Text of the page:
“It was all the little things, which grocery store had food, regular updates on where the fires were at, not the big headlines, but really the little stuff people wanted that was hard to get.”

RELATED: Where to find food and supplies in the South Cariboo

These local newspapers became integral for other media outlets too, that often weren’t allowed behind the fire line unlike the Black Press reporters who were integrated with the community.

Wildfires by the numbers:

12,164 square kilometres: Area burned, equivalent to more than a third of Vancouver Island. The worst level of destruction since 1958 when 8,560 square kilometres burned.

$562.7 million: Estimated cost of fire suppression. The previous record was $382 million in 2009.

45,000: Approximate number of people displaced at the peak of the fires.

65,000: Total number of people displaced over the entire wildfire season. The previous record was in 2003 when about 45,000 people were forced from their homes.

70 days: Duration of the state of emergency that was declared on July 7. The last time wildfires prompted the province to announce a state of emergency was in 2003, which lasted 43 days.

1,351: Total number of wildfires.

176: Number of fires that started over a single 48-hour period on July 7 and 8.

4,700: Approximate number of personnel deployed at the height of the wildfires, including firefighters and support staff. The tally encompasses the more than 1,200 personnel from outside the province or Canada and the more than 2,000 contractors who helped out.

300: Approximate number of Canadian Armed Forces personnel who assisted.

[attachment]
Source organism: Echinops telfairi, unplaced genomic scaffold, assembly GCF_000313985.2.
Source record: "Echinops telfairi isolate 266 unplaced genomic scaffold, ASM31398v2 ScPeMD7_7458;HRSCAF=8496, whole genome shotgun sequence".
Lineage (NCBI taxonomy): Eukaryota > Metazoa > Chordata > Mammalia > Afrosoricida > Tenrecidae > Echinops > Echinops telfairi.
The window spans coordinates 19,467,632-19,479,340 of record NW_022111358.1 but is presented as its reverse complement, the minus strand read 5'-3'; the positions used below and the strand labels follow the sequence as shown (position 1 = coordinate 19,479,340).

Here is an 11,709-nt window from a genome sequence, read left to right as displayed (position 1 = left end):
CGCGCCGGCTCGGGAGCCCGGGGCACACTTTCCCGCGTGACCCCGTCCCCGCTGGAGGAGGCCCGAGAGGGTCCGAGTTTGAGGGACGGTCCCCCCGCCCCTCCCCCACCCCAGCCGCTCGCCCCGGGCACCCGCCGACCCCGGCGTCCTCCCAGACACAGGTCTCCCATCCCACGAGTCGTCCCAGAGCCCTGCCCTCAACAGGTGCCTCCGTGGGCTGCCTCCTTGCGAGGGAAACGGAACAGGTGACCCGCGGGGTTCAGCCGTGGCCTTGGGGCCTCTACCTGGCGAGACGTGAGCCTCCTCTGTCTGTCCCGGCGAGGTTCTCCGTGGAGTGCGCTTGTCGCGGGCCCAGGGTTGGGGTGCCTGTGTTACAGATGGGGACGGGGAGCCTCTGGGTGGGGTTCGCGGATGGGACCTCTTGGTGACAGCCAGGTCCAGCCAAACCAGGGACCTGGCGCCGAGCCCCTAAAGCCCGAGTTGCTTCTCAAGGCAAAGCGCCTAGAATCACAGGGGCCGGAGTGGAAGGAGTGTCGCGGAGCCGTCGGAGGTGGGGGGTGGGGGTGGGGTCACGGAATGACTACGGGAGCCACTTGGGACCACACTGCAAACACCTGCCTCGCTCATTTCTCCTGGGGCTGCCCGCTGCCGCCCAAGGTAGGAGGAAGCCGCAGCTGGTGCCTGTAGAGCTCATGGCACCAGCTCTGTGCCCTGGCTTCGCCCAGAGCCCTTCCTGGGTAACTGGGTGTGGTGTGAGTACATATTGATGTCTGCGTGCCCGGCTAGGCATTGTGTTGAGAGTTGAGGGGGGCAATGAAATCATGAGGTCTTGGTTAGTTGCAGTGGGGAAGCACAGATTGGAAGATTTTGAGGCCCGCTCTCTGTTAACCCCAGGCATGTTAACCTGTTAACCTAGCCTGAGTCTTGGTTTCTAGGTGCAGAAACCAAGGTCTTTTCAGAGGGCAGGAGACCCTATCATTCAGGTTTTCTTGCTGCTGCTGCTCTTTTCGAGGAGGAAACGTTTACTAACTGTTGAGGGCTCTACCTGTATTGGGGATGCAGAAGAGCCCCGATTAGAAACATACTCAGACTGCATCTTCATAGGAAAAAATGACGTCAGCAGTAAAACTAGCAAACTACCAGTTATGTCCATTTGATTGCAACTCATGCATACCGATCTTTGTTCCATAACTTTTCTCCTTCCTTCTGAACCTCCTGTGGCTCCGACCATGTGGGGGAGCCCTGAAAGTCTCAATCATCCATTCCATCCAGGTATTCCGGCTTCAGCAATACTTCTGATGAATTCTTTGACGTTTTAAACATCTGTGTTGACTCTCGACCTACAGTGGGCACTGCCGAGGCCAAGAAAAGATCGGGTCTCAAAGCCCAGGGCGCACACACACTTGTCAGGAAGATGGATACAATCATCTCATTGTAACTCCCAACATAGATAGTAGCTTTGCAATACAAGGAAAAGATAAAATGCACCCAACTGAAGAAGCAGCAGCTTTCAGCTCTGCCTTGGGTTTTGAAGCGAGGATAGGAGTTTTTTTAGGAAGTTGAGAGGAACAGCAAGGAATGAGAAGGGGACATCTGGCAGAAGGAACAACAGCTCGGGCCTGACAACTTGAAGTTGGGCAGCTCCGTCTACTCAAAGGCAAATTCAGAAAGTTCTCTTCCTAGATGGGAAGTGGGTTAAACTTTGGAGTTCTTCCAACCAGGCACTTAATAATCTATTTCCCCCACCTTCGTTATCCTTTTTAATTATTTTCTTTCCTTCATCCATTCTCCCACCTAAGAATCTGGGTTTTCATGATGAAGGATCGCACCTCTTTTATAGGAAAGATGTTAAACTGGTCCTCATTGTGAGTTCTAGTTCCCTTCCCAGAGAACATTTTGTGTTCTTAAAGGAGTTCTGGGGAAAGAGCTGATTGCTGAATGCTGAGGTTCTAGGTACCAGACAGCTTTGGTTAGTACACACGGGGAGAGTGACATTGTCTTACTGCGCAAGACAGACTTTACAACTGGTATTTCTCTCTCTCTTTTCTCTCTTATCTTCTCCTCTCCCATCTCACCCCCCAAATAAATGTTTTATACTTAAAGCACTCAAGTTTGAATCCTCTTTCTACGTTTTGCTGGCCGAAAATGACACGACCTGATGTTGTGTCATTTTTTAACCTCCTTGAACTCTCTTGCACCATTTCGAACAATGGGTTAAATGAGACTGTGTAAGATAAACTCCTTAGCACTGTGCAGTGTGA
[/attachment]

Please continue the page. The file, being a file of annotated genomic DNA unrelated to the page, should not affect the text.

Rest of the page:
236: Aircraft deployed, including planes and helicopters.

Zero: People who died in the fires.

Source: BC Wildfire Service

With files from The Canadian Press

Just Posted

STARS transports man with gunshot wound

Reports of man involved in hunting incident air lifted out of Fairmont Hot Springs airport

When it’s all fun and games… and a little dust

An inside look at how Mainstreet Fun and Games chooses inventory

Accordion “still always big in demand”

Franz Grasegger invited to play on summer music tour with accordion

Hop downtown to hug the Easter Bunny

Easter activities across the Valley

Support through grief at hospice society

7th annual Butterfly Gala raises funds for Hospice Society of the Columbia Valley

What’s age got to do with it? B.C. couple with 45-year gap talks happy marriage

An Armstrong couple that has 45-year age gap began turning heads after being featured on show Extreme Love.

WATCH: South Vancouver Island shooting an ‘isolated and targeted’ incident, say police

One person in custody, another fled following shooting and crash on West Shore

Woe, Canada: Bruins down Maple Leafs 5-1 in Game 7

No Canadian teams left in Stanley Cup playoffs

Defence accuses officer of ‘incompetence’ in trial for B.C. man accused in daughters’ murder

Double murder trial for the Victoria father accused of killing his two young daughters continues

B.C. men challenge constitutionality of Canada’s secret no-fly list

Parvkar Singh Dulai says he received a “denial of boarding” notification under the no-fly program last May 17

Murder on B.C. property didn’t need to be disclosed before sale, court rules

Buyer had tried to break contract after learning a man with ties to crime had been murdered there

B.C.’s largest Vaisakhi festival target of threatening Facebook post: Surrey RCMP

Police say they are investigating the posts on Facebook, after local MLA forwarded screenshots

Pug life: B.C. town boasts waggish list of dog names

Freedom-of-information request lists most ‘pupular’ dog names registered in White Rock

VIDEO: Fish farming company launches $30-million vessel to treat salmon for sea lice in B.C. waters

Freshwater treatment an improvement but fish farms should be removed from sea, says conservationist

Most Read